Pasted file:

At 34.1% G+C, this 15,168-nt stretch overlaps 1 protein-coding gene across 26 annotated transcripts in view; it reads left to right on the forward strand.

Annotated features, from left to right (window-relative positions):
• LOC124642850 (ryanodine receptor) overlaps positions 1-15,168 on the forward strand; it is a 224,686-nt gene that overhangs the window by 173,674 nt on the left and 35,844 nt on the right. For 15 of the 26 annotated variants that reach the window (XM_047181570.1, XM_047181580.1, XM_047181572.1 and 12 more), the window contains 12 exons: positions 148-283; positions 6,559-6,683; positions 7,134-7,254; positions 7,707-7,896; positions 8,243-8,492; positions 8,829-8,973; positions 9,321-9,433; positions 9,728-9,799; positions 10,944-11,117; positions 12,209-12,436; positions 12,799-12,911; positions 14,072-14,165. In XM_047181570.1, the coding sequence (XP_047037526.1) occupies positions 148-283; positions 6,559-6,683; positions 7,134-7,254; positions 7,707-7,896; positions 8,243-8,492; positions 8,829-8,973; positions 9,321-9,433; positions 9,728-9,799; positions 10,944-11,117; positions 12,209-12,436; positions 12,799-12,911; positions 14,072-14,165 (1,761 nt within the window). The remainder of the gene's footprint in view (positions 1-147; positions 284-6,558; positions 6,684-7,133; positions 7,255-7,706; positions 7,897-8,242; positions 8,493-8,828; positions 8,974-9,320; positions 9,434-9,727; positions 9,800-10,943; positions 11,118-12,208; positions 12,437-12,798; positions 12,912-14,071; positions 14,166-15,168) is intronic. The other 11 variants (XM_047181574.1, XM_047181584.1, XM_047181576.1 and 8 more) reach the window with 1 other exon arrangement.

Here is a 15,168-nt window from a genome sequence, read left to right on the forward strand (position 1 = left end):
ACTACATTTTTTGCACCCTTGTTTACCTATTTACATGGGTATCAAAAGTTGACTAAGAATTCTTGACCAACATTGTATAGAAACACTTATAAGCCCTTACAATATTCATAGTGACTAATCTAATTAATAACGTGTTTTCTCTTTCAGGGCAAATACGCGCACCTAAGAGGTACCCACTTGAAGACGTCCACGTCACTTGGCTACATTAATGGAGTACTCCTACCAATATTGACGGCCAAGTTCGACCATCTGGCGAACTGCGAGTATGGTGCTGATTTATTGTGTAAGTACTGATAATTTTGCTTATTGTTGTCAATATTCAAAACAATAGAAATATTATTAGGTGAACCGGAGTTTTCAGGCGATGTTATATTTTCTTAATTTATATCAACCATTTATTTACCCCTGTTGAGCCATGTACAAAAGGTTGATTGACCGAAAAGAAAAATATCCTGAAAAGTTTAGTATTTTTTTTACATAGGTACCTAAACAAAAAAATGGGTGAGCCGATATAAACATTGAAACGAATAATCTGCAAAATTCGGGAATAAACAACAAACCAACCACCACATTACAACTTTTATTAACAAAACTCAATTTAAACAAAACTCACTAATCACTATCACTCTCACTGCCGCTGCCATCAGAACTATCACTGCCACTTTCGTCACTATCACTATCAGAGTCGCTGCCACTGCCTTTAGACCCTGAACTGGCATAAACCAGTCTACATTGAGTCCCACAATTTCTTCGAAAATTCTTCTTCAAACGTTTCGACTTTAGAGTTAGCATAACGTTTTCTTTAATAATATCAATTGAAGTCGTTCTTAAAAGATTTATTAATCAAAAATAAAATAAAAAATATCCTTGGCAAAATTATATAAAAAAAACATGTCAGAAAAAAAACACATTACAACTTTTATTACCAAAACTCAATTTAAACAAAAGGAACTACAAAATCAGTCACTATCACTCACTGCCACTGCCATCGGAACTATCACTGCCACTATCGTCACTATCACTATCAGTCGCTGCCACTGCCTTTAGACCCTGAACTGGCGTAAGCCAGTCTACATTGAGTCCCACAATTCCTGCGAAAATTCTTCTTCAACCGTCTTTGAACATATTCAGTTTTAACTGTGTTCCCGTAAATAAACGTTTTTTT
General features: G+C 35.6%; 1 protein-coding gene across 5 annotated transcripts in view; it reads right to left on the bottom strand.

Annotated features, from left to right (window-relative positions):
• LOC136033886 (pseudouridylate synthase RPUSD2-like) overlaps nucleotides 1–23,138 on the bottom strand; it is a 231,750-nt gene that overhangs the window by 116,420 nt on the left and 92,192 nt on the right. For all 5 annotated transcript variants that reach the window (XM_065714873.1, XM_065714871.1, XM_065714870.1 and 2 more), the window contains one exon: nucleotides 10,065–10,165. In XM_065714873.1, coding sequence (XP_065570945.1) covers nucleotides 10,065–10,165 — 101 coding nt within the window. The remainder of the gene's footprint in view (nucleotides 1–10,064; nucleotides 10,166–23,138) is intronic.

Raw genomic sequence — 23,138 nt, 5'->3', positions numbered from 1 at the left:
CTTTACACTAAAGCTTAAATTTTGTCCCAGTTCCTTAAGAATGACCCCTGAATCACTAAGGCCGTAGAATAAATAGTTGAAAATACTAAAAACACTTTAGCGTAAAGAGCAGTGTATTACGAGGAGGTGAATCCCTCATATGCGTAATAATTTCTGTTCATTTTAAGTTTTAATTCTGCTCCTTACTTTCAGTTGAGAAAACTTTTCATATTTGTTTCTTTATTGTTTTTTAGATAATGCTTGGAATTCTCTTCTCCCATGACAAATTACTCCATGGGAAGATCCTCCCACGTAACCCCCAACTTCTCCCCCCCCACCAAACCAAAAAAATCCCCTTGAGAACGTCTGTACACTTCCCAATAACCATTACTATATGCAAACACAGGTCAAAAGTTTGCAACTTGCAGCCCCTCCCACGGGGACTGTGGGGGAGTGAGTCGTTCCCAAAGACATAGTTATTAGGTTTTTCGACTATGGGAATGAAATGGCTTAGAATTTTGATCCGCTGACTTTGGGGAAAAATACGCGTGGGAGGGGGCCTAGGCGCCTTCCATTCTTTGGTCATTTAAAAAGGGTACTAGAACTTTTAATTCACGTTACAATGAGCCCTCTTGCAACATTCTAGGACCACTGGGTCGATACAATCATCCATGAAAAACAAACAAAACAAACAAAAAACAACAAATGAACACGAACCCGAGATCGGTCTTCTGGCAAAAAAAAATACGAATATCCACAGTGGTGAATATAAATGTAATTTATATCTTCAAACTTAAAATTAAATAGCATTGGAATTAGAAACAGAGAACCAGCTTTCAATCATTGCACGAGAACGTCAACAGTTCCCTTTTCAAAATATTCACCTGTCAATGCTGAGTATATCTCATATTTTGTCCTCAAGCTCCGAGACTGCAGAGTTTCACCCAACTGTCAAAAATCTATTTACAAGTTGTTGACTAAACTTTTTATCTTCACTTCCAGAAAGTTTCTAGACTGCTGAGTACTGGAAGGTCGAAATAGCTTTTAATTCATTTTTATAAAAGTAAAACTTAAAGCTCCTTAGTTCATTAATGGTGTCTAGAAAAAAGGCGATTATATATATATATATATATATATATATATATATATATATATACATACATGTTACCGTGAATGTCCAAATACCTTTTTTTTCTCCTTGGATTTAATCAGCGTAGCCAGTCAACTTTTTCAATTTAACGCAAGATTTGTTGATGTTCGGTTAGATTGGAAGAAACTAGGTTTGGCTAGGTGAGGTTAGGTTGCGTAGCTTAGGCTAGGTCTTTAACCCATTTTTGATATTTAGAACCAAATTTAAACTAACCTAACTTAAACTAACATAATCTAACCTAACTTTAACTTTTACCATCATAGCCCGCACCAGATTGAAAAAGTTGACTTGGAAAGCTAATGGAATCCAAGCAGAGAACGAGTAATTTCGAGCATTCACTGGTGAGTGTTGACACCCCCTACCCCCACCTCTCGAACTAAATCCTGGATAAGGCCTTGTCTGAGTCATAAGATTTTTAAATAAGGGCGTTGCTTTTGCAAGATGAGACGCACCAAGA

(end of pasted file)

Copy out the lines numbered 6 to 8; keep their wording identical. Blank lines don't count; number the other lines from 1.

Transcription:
General features: G+C 35.6%; 1 protein-coding gene across 5 annotated transcripts in view; it reads right to left on the bottom strand.

Annotated features, from left to right (window-relative positions):
• LOC136033886 (pseudouridylate synthase RPUSD2-like) overlaps nucleotides 1–23,138 on the bottom strand; it is a 231,750-nt gene that overhangs the window by 116,420 nt on the left and 92,192 nt on the right. For all 5 annotated transcript variants that reach the window (XM_065714873.1, XM_065714871.1, XM_065714870.1 and 2 more), the window contains one exon: nucleotides 10,065–10,165. In XM_065714873.1, coding sequence (XP_065570945.1) covers nucleotides 10,065–10,165 — 101 coding nt within the window. The remainder of the gene's footprint in view (nucleotides 1–10,064; nucleotides 10,166–23,138) is intronic.